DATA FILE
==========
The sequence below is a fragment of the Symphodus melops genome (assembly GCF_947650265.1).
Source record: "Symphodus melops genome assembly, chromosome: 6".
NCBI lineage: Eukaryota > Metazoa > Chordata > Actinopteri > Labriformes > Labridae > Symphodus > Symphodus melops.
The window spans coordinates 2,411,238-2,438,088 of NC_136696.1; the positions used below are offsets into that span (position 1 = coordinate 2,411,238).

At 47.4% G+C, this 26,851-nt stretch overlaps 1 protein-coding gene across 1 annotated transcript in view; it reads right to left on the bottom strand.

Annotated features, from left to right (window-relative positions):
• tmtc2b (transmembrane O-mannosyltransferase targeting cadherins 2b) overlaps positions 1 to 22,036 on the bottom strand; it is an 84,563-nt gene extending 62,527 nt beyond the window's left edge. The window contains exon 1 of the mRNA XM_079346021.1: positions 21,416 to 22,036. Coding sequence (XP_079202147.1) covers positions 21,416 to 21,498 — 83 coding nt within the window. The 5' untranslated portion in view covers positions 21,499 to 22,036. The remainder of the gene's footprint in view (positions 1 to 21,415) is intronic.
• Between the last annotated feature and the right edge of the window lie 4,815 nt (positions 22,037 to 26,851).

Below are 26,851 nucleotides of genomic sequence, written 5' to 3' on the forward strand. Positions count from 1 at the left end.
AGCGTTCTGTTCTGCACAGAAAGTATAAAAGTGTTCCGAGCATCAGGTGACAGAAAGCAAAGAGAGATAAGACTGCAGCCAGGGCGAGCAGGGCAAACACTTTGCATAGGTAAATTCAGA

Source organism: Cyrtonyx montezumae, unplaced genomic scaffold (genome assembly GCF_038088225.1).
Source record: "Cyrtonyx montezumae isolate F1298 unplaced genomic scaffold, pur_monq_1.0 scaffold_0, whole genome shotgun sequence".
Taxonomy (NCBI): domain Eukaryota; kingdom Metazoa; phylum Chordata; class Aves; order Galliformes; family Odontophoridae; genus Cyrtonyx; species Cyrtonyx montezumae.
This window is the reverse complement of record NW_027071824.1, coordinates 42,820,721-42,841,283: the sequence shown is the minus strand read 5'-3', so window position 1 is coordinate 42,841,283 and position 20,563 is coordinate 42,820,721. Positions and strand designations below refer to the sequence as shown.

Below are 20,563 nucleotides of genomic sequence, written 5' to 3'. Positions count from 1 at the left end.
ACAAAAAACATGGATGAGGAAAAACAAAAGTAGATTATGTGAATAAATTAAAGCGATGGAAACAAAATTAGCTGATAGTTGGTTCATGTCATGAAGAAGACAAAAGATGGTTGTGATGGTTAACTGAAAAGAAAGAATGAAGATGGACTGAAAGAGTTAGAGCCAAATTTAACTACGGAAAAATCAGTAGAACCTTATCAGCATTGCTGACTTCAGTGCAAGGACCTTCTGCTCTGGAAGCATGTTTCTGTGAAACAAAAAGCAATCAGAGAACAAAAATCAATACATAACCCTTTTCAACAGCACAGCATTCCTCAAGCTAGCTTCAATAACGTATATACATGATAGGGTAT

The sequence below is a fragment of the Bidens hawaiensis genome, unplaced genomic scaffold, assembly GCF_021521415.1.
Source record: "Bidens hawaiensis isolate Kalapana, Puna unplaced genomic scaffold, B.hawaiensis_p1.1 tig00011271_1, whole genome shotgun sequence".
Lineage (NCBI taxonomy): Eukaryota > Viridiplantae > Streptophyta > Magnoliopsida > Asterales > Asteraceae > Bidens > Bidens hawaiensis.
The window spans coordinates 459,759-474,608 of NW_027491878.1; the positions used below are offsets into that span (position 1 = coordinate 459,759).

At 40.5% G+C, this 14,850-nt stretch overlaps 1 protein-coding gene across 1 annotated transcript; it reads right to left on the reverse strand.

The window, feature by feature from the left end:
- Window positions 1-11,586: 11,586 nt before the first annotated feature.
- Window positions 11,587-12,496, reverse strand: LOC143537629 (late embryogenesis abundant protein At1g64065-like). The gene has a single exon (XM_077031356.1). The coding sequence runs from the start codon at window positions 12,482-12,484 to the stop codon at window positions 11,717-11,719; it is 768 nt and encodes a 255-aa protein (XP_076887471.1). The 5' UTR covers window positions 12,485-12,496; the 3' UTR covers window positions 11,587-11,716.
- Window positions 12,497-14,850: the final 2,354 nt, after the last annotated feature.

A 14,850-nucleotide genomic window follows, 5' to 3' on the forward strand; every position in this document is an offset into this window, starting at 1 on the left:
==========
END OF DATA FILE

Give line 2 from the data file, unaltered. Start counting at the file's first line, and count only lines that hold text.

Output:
Source record: "Symphodus melops genome assembly, chromosome: 6".